1 – A wide aperture gives you a shallow depth of field

2 – A small aperture gives deep depth of field

3 – A telephoto lens, or long zoom, at the zoomed setting appears to give a shallow depth of field

4 – a Wide angle lens appears to give a deep depth of field

In points 3 and 4 as shown above the wording ‘appears to’ is used because the perception in the shot is usually as described, it is not always technically speaking, accurate. It depends on this subject magnification and scene perspective or viewpoint that makes a direct comparison of focal length and depth of field it difficult. However, although this may sound complex, you can now start to play with the depth of field effects in your images.

When to Use shallow depth of field

The most common use for a shallow depth of field is in portraiture, where you want to emphasize the subject. By using either a long focal length on your lens and or a wide aperture, such as F2.8 (which will give you a larger aperture), you can get the effect of a sharp subject and blurry background.

This will allow the light to reach the sensor in a different way when compared to using a smaller aperture. We will look at some comparisons in the next few sections of this post. Use this technique on any shot where you want to separate it from the background. A shortcut is to use the portrait mode on your camera if it has one.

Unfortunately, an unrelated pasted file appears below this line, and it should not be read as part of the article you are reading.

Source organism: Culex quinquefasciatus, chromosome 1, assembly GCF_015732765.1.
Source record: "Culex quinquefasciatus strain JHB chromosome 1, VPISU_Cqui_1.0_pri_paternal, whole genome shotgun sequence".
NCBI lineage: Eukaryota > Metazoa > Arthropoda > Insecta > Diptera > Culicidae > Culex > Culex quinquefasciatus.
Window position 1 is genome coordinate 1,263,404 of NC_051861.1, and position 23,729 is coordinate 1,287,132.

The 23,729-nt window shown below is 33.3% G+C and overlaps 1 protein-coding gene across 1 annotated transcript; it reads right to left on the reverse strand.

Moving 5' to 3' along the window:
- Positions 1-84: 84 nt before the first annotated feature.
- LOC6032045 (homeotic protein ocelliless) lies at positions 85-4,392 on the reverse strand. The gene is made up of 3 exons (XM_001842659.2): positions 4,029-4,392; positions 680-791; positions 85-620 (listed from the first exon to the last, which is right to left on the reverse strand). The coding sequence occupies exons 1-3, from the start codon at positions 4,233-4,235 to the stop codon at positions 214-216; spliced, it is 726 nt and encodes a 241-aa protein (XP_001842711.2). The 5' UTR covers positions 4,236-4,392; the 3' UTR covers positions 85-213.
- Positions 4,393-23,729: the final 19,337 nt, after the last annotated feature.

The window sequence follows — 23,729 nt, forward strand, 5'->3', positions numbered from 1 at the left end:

When to use deep depth of field

This is slightly more flexible, but a good example of when to use a deep depth of field is when taking landscape photographs. Typically you will use a wide-angle zoom lens, and a small aperture of F8. This will help to ensure that the sharply rendered area in the shot stretches from near to the camera out to the far distance. A shortcut here is to use your camera as landscape mode if it has one.

Close-up and depth of field

It is worth pointing out that in close-up shooting, particularly if your camera has a good close-up or macro mode, the depth of field will be very shallow indeed; a mere millimeter or two at the most. Use a smaller aperture such as f8 to help deepen, or increase, the depth of field if you want more of the small object to be sharply focused.

Throwing the background out of focus